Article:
MIAMI (AP) — Newt Gingrich slammed Republican presidential rival Mitt Romney for “carpet-bombing” his record ahead of Tuesday’s presidential primary in Florida, trying to cut into the resurgent Mr. Romney’s lead in the final 48 hours before the vote.
On the defensive after barrage of attacks from Mr. Romney and a political committee that supports him, Mr. Gingrich said Mr. Romney had lied and the GOP establishment had allowed it.
“I don’t know how you debate a person with civility if they’re prepared to say things that are just plain factually false,” Mr. Gingrich said during appearances on Sunday talk shows. “I think the Republican establishment believes it’s OK to say and do virtually anything to stop a genuine insurgency from winning because they are very afraid of losing control of the old order.”
Despite Mr. Romney’s effort to turn positive, the Florida contest has become decidedly bitter and personal. Mr. Romney and Mr. Gingrich have tangled over policy and character since Mr. Gingrich’s stunning victory over the well-funded Mr. Romney in the South Carolina primary Jan. 21.
Showing no signs of letting up, Mr. Gingrich objected to a Romney campaign ad that includes a 1997 NBC News report on the House’s decision to discipline the then-House speaker for ethics charges.
“It’s only when he can mass money to focus on carpet-bombing with negative ads that he gains any traction at all,” Mr. Gingrich said.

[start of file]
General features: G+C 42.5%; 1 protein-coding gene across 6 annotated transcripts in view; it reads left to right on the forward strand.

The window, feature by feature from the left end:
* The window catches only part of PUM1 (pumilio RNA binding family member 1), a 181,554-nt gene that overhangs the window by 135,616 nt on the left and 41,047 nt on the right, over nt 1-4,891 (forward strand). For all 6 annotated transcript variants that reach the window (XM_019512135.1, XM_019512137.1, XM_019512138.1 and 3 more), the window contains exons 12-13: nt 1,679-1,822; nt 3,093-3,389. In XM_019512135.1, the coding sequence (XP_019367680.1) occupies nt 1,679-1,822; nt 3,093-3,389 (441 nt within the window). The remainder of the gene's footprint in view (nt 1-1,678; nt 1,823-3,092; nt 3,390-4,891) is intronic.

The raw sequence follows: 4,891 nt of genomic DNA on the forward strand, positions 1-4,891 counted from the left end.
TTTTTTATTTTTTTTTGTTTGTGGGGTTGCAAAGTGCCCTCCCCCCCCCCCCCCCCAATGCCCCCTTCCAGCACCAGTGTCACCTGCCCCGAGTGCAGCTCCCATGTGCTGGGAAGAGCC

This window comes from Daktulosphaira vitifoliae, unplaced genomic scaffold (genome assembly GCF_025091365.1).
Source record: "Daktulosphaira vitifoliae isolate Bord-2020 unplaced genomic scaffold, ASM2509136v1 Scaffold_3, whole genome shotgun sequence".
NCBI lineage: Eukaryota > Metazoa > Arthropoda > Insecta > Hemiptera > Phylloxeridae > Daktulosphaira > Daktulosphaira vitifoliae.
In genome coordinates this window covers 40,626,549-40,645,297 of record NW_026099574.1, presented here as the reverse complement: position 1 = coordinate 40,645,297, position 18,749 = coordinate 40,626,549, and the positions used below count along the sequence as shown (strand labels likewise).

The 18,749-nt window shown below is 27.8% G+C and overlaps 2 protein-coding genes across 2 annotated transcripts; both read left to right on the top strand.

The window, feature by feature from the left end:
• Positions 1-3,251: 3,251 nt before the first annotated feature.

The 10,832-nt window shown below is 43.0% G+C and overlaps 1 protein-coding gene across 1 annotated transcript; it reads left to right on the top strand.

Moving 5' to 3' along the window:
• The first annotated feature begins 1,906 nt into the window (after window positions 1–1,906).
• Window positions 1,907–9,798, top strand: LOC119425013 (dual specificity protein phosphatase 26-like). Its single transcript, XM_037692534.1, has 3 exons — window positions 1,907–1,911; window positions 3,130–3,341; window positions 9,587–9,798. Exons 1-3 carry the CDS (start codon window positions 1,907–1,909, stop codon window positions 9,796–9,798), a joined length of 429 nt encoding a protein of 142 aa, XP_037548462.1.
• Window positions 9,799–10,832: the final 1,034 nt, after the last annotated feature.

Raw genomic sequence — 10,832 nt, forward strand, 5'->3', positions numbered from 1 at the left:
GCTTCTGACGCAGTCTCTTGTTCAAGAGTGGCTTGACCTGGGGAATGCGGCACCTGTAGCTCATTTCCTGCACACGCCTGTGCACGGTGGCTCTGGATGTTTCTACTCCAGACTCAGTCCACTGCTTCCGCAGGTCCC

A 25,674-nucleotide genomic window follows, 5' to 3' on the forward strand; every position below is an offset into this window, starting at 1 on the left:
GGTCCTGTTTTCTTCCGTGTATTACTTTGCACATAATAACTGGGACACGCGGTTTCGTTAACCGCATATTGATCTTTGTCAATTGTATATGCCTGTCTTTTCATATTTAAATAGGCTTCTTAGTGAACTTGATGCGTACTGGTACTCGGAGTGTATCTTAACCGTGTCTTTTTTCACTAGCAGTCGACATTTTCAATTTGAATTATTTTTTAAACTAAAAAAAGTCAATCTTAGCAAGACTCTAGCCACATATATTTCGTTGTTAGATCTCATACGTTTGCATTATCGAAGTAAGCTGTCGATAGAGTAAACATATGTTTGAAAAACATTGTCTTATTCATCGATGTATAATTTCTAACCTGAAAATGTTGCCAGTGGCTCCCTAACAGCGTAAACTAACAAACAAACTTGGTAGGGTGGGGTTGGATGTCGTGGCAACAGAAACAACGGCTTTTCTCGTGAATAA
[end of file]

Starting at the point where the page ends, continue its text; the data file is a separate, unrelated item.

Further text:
Mr. Gingrich acknowledged the possibility that he could lose in Florida, and he pledged to compete with Romney all the way to the party’s national convention this summer.
An NBC/Marist poll showed Mr. Romney with support from 42 percent of likely Florida primary voters and Mr. Gingrich slipping to 27 percent.
While Mr. Romney spent the past several days sharply attacking Mr. Gingrich, he pivoted over the weekend to refocus his criticism on President Obama, calling the Democratic incumbent “detached from reality.” Mr. Romney, a former Massachusetts governor, criticized Mr. Obama’s plan to cut the size of the military and said the administration had a weak foreign policy.
Mr. Gingrich’s South Carolina momentum largely has evaporated amid the pounding he has sustained from Mr. Romney’s campaign and the pro-Romney group called Restore Our Future. They have spent some $6.8 million in ads criticizing Mr. Gingrich in the Florida campaign’s final week.
Mr. Gingrich planned to campaign Sunday in central Florida, while Mr. Romney scheduled rallies in the South. He also was looking ahead to the Nevada caucuses Feb. 4, airing ads in that state and citing the endorsement Sunday of the Las Vegas Review-Journal, Nevada’s largest newspaper.
Mr. Gingrich collected the weekend endorsement of Herman Cain, a tea party favorite and former presidential hopeful whose White House effort foundered amid sexual harassment allegations.
Former Pennsylvania Sen. Rick Santorum, trailing in Florida by a wide margin, planned to remain in Pennsylvania, where his 3-year-old daughter, Bella, was hospitalized, and resume campaigning as soon as possible, according to his campaign. She has a genetic condition caused by the presence of all or part of an extra 18th chromosome.
Texas Rep. Ron Paul has invested little in the Florida race and is looking ahead to Nevada. The libertarian-leaning Mr. Paul is focusing more on gathering delegates in caucus states, where it’s less expensive to campaign. But securing the nomination only through caucus states is a hard task.
Mr. Gingrich appeared on “Fox News Sunday” and ABC’s “This Week.” Paul was on CNN’s “State of the Union.”
Associated Press writer Philip Elliott in Tampa, Fla., contributed to this report.
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